Eagle has landed

It was the wing span that caught our attention. Outstretched from tapered tip to tip, the dark form high in the bright blue noontime sky seemed to us even wider than the spans of the turkey vultures which often circle the farm fields where we live.

When we squinted we could glimpse the white plumage underneath the dark silhouette — it was without question a bald eagle.

Hoping for a clearer view, we pulled over. Imagine that. We were parked on the side of a busy state highway just 2 miles from a small town population center watching this magnificent raptor riding the air currents; watching a bird that within my memory had been considered one of a rare and endangered species. And the even more astounding thing to us was that just weeks earlier, we had seen a bald eagle perched in a tree near our house.

We can thank the Indiana Department of Natural Resources for re-introducing the bald eagle to our state. Back in 1985 the DNR began a program of releasing young bald eagles in the Lake Monroe area, and by 2007 the population had grown enough to remove it from the state’s endangered species list. We can also thank the United States Congress for its part in the rescue of these birds with laws going back to the Bald Eagle Protection Act of 1940. Even for small-government types, surely these are examples of good and appropriate legislation.

And speaking of appropriate legislation, just recently a bevy of second-graders was lobbying state lawmakers in an attempt to have the firefly designated as the official state insect. Except for the fact that growing up everyone I knew referred to them as “lightning bugs,” (the insects, not the lawmakers) I am totally on-board with the idea of a state insect. Well, as long as it is not a mosquito.

Naming birds, trees, flowers and even insects is something of an obligation for states in our country. And why not? It does no harm and instills a bit of state pride. I can’t imagine why it would cost much extra money although I am constantly amazed at the ways government representatives can spend other people’s tax dollars.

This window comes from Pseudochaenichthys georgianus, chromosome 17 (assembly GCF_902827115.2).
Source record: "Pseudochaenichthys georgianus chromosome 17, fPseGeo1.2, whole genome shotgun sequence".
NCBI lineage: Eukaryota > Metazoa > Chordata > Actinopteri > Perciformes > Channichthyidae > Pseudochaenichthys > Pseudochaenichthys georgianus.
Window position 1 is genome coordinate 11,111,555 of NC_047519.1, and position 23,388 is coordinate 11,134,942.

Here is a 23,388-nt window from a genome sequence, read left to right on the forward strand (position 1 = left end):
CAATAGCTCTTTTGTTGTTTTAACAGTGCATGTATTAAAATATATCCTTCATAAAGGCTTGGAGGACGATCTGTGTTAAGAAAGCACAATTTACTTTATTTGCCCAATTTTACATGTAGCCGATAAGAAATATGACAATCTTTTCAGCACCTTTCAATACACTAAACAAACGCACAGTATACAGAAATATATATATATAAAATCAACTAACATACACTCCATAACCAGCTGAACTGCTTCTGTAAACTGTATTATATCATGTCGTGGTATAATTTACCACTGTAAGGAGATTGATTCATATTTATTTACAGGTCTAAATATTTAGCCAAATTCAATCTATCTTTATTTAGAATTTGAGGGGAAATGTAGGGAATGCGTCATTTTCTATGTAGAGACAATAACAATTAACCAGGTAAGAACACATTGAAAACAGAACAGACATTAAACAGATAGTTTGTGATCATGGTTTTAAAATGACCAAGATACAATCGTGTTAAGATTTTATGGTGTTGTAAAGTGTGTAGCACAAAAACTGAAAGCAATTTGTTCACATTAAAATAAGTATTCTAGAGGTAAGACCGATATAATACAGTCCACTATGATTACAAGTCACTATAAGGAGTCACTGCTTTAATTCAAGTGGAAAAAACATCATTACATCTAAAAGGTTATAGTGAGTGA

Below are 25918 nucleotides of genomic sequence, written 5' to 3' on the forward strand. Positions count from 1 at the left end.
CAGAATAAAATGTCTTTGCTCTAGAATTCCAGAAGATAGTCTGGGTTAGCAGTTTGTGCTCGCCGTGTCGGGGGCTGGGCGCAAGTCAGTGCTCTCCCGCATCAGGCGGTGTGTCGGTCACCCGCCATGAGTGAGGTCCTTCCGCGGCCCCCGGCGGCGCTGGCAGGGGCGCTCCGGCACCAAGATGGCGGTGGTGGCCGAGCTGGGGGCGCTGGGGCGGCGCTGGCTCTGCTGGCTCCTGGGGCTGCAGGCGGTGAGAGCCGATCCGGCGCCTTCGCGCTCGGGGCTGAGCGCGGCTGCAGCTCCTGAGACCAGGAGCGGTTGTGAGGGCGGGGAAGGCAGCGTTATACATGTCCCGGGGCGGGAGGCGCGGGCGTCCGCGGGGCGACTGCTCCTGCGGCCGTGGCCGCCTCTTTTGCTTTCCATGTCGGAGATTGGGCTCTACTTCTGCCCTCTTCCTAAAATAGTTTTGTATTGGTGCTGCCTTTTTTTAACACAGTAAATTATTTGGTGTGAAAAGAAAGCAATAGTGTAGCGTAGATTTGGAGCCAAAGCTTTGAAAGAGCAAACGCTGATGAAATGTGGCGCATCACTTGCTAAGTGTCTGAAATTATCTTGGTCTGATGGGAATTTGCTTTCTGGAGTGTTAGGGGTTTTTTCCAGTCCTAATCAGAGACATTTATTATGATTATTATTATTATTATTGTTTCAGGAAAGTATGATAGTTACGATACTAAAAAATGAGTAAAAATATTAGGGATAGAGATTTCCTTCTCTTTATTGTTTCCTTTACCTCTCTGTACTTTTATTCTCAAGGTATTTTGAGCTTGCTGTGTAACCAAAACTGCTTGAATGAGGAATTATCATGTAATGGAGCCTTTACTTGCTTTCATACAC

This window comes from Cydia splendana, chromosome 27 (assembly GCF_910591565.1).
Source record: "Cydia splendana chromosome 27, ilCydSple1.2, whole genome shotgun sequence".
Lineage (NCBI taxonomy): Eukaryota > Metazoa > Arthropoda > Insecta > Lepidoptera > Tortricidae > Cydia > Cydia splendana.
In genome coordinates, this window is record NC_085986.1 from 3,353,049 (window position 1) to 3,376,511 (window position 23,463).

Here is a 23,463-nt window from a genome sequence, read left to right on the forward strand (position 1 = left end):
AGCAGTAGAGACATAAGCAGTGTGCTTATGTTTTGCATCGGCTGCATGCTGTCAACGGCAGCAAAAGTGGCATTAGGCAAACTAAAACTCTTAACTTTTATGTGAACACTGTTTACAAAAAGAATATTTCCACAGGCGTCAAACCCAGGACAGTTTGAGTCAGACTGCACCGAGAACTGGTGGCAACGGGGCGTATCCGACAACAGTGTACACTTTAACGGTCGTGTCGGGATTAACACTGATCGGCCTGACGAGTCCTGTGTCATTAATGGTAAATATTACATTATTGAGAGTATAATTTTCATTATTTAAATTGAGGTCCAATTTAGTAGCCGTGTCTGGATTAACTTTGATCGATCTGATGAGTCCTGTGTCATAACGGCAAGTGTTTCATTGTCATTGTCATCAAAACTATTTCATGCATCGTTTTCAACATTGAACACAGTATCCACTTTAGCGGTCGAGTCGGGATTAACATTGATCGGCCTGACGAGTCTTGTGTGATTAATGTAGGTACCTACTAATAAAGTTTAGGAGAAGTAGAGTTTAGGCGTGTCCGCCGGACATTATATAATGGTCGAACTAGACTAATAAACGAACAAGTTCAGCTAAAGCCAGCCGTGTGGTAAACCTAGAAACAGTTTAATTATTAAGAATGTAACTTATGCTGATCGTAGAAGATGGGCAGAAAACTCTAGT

National governments also like to name animals as official symbols. Lions are popular in many parts of the world as are various species of eagles (although no other country claims the bald eagle as a symbol). As you might guess, many of the animals are indigenous to the region.

Australia’s symbol is the red kangaroo while Indonesia goes with the Komodo dragon. India designates the Bengal tiger as national animal and the King cobra as the national reptile. Our neighbor Mexico not only has a national bird (golden eagle) but a national mammal (jaguar) as well as a national arthropod (grasshopper). To our north, our Canadian friends are proud to claim the North American beaver as their national animal.

Scotland’s animal symbol is of particular interest because it is a mythical beast — the unicorn. I’ll bet some of those second-grade girls at the statehouse would be happy to lobby for the Indiana state unicorn as well as the lightning bug, er, firefly.

I grew up believing Ben Franklin lobbied for the wild turkey as the national bird. Not much evidence supports this although he did write a letter to his daughter from Paris explaining why he was not a fan of the bald eagle as “a representative of our country” insisting it “… is a bird of bad moral character … does not get his living honestly … a rank coward …” and so on. In the same letter he notes the turkey has more courage.

Well, I for one am glad bald eagles are our national bird and am pleased that some legislators in the past had the wisdom to try to make it so we can enjoy them today. Now if they could just get to work on our state insect — and after that maybe the state unicorn.